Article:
Cathedrals are becoming a ray of hope in the gloomy picture of church decline in the UK as figures today reveal more people than ever attended their local cathedral at Christmas last year.
While fewer and fewer people regularly go to their local parish services, cathedrals are becoming central hubs of worship as weekly attendance remains steady and the numbers at Christmas hit an all-time high.
Around 130,900 people came to cathedrals on Christmas Eve and Christmas Day last year – an increase of five per cent from 2015 and an overall rise of one per cent in the last decade.
In comparison the Christmas attendance in parish churches has fallen markedly since 2006 although it has risen slightly from a low in 2013.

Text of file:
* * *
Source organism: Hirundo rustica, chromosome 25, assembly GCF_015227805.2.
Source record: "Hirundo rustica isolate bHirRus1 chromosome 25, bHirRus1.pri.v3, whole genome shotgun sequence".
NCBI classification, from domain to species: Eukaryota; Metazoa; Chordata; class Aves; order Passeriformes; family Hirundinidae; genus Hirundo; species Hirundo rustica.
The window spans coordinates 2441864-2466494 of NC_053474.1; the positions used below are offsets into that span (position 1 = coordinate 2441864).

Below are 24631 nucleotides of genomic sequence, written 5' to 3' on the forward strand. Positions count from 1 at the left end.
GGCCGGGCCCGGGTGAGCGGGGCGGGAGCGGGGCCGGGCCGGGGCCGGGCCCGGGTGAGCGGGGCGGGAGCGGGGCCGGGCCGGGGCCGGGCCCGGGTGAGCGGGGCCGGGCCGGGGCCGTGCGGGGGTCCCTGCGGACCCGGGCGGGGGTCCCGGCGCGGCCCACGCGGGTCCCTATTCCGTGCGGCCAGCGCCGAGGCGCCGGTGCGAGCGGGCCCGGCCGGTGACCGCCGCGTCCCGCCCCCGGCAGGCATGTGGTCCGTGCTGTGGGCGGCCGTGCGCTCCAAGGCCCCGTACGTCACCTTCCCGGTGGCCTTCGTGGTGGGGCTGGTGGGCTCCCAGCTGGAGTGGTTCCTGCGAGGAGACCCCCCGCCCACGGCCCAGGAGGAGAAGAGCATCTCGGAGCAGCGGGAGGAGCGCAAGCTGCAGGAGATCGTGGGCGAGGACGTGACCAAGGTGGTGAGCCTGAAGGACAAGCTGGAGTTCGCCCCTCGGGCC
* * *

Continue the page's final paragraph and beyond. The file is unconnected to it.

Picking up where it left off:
Rt Revd John Inge, Bishop of Worcester, the lead bishop for cathedrals and church buildings, said: 'Behind these figures lie stories of worship, learning, exploring faith and spirituality and encountering God at times of joy and despair.
'Through new forms of worship, bringing people of all faiths and none together, and serving the young and old alike, these amazing places continue to be at the heart of national life.'
Becky Clark, director of Churches and Cathedrals, said the figures were a 'testament to the hard work clergy, staff and volunteers put into making them welcoming and inspiring places'.
She said: 'These statistics show the enduring appeal of cathedrals as places of worship, pilgrimage, and tourism.'
She added: 'The last few years have been particularly busy, with substantial building and repair programmes at many cathedrals, ensuring these beautiful, complex historic buildings can continue to be at the heart of their communities.'